Theoretical Size Limit of Fusor?

It may be difficult to separate "theory" from "application," but let''s see if this helps facilitate the discussion.
User avatar
Richard Hull
Site Admin
Posts: 10512
Joined: Fri Jun 15, 2001 1:44 pm
Real name: Richard Hull

Re: Theoretical Size Limit of Fusor?

Post by Richard Hull » Wed Jan 13, 2016 6:21 pm

Well maintaned vacuum systems by a vacuum professional or serious enthusiast can perform rings around the neophyte's efforts in the fusor arena. We have several here that are in that lofty basement of pressures. The average person landing here knows just about zero related to vacuum as many queries still prove.

Thankfully, the fusor can work with a fine, marginal, "good enough" in the vacuumist's eyes. Big fusors?....Another matter entirely.

Good measurable results can be obtained in the 4 to 8 inch range with the ease of a win militating towards the larger 6-8 inch range. I would say a 10 to 12 inch fusor would be about the limit for a newbie on a limited budget, so shoot for a 6-8 inch chamber and hold your costs down.

Richard Hull
Progress may have been a good thing once, but it just went on too long. - Yogi Berra
Fusion is the energy of the future....and it always will be
Retired now...Doing only what I want and not what I should...every day is a saturday.

User avatar
Frank Sanns
Site Admin
Posts: 1542
Joined: Fri Jun 14, 2002 6:26 pm
Real name: Frank Sanns
Location: Pittsburgh, PA USA

Re: Theoretical Size Limit of Fusor?

Post by Frank Sanns » Wed Mar 02, 2016 3:47 pm

At one point on here I posted the specifics for a super large fusor in orbit. Only a fine outer mesh electrode would be needed around an inner grid satellite. Releasing charged ions into the freedom of space would leave them free be manipulated between inner and outer grids by the electrical potential. Large distances are ok because of the low pressure and high mean free paths.

User avatar
Steven Sesselmann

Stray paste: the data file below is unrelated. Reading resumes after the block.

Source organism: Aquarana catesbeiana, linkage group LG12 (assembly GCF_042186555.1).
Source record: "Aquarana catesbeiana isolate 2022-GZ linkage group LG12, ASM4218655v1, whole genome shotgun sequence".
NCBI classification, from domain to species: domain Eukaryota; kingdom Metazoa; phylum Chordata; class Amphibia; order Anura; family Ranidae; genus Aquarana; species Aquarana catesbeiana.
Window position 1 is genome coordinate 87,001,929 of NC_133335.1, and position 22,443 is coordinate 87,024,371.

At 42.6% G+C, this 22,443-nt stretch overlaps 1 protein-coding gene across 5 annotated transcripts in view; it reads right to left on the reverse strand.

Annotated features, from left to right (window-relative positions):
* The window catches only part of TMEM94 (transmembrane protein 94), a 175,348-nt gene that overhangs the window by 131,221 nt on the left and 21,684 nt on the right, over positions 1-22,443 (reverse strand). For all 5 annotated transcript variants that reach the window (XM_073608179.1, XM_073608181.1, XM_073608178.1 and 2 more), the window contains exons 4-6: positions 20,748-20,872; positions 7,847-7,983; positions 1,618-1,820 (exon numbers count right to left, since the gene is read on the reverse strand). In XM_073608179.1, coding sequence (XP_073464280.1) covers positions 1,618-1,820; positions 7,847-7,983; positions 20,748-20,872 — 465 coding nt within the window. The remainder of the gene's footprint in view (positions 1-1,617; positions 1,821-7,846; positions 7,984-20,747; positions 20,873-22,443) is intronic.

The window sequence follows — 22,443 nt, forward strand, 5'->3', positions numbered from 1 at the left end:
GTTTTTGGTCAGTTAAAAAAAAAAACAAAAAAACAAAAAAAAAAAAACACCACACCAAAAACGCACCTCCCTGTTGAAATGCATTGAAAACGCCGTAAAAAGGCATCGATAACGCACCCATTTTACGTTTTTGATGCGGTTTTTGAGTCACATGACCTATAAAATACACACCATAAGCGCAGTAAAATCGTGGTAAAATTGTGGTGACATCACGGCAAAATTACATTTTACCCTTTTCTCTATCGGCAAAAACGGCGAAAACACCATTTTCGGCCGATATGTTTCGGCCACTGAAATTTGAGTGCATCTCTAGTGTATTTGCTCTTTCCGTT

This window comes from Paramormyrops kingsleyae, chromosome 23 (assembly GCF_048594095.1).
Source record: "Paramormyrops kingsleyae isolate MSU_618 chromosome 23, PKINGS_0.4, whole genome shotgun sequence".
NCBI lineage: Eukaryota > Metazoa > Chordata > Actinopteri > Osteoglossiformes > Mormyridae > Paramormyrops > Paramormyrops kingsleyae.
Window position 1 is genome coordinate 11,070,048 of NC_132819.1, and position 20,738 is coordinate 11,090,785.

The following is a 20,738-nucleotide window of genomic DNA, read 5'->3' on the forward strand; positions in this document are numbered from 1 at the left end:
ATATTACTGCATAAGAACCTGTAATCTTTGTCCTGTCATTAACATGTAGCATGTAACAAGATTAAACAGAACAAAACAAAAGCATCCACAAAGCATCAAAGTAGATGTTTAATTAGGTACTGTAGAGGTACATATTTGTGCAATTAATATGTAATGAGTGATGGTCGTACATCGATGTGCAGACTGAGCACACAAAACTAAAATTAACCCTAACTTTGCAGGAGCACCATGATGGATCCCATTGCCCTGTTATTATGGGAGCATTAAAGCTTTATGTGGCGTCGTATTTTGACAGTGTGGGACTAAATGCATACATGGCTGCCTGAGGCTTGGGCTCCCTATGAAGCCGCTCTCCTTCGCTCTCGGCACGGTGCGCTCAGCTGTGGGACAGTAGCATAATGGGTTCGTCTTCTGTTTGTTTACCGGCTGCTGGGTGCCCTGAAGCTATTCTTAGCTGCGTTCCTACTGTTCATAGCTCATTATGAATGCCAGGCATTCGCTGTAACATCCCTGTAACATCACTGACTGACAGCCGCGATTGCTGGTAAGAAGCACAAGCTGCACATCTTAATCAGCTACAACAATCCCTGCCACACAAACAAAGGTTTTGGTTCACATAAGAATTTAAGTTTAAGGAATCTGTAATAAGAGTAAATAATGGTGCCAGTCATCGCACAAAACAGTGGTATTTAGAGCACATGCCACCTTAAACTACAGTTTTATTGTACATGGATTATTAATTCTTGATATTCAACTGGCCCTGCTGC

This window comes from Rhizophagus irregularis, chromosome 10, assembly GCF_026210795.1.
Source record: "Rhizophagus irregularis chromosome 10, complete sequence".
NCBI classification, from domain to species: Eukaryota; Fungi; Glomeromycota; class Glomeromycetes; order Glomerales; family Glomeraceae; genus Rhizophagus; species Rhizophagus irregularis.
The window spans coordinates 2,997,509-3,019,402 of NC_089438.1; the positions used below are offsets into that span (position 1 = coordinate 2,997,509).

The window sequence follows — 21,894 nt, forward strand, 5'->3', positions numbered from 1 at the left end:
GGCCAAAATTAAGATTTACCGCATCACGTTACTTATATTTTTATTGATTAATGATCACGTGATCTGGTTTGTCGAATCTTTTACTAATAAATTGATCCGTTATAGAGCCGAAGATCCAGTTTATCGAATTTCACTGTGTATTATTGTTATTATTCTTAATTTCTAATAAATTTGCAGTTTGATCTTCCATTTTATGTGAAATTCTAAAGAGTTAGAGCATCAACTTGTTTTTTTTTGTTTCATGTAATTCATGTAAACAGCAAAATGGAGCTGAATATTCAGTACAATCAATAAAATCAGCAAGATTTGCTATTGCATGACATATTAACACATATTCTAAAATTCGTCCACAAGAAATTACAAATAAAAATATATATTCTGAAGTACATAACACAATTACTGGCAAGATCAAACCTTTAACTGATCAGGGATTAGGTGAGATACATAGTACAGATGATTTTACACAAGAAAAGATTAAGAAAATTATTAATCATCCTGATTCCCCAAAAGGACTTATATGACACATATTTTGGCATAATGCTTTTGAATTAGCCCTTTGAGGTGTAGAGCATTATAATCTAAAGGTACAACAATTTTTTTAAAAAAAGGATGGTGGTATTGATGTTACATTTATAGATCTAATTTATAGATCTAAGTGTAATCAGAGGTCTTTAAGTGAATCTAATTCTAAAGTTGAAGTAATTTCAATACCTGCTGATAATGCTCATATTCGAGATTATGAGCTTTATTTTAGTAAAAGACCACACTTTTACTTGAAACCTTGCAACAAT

Posts: 2063
Joined: Thu Aug 11, 2005 1:50 am
Real name: Steven Sesselmann
Location: Sydney - Australia
Contact:

Re: Theoretical Size Limit of Fusor?

Post by Steven Sesselmann » Wed Mar 02, 2016 8:14 pm

Frank,

Making a fusor in outer space certainly solves any vacuum issues one might have, but to harness any energy might be a whole other challenge, on the other hand using deuterium fusion as a space propulsion engine should be relatively simple. I imagine in it's simplest form looking like a half hemisphere fusor. One could even add some pdhpe moderator to the half hemisphere for slowing neutrons in the direction of travel.

A super thin sheet of metal foil over the exhaust side would neutralise protons and alpha particles as they pass through and provide thrust.

Steven
http://www.gammaspectacular.com - Gamma Spectrometry Systems
https://www.researchgate.net/profile/Steven_Sesselmann - Various papers and patents on RG

User avatar
Frank Sanns
Site Admin
Posts: 1542
Joined: Fri Jun 14, 2002 6:26 pm
Real name: Frank Sanns
Location: Pittsburgh, PA USA

Re: Theoretical Size Limit of Fusor?

Post by Frank Sanns » Fri Mar 04, 2016 12:11 am

Space afford many possibilities. The lack of ambient atoms and gravity allows for super large but low mass structures that could never be built on earth. It also solves building massive structures that require large amounts of energy to get into space. The payload of a single Space Shuttle could have put nearly a million square meters of Aluminum foil into space. Had it been perforated, or ultra thin, the number could have been multiples of that. Some interesting possibilities happen when you start to get to those scales.

Post Reply